Business and Human Rights From Principles to Practice
In a global economy, multinational companies often operate in jurisdictions where governments are either unable or unwilling to uphold even the basic human rights of their citizens. The expectation that companies respect human rights in their own operations and in their business relationships is now a business reality that corporations need to respond to.
Business and Human Rights: From Principles to Practice is the first comprehensive and interdisciplinary textbook that addresses these issues. It examines the regulatory framework that grounds the business and human rights debate and highlights the business and legal challenges faced by companies and stakeholders in improving respect for human rights, exploring such topics as:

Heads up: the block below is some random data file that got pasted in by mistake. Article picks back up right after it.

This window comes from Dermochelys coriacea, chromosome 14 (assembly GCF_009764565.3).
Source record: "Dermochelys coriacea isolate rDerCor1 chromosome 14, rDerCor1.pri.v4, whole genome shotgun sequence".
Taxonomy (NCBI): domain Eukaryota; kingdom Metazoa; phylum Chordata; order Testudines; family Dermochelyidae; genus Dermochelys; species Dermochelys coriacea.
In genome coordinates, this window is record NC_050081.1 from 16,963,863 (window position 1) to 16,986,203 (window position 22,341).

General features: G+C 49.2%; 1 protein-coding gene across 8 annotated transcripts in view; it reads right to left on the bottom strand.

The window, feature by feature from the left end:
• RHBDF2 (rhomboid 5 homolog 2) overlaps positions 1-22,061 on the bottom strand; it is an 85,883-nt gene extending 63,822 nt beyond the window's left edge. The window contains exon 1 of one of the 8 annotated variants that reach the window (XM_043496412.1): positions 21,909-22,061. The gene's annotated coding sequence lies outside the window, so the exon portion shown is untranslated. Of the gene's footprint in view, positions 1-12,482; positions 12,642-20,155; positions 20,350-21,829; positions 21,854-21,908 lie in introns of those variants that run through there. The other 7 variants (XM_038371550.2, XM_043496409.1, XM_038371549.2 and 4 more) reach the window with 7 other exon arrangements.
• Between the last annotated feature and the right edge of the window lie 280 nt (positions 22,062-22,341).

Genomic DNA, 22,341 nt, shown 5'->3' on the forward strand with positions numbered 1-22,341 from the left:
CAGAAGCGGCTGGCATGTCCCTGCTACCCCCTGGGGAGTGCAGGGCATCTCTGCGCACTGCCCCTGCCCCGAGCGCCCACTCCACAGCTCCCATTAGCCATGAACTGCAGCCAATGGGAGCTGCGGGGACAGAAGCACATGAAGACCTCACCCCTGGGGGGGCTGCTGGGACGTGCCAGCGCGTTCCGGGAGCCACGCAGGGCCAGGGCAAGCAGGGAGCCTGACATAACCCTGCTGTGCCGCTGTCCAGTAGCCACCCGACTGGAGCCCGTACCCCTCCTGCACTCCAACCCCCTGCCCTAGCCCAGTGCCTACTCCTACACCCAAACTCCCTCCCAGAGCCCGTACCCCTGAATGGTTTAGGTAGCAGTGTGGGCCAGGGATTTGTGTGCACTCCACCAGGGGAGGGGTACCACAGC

- the regulatory framework that grounds the business and human rights debate
- challenges faced by companies and stakeholders in improving human rights
- industry-specific human rights standards
- current mechanisms to hold corporations to account
- future challenges for business and human rights
With supporting case studies throughout, this text provides an overview of current themes in the field and guidance on practical implementation, demonstrating that a thorough understanding of the human rights challenges faced by business is now vital in any business context.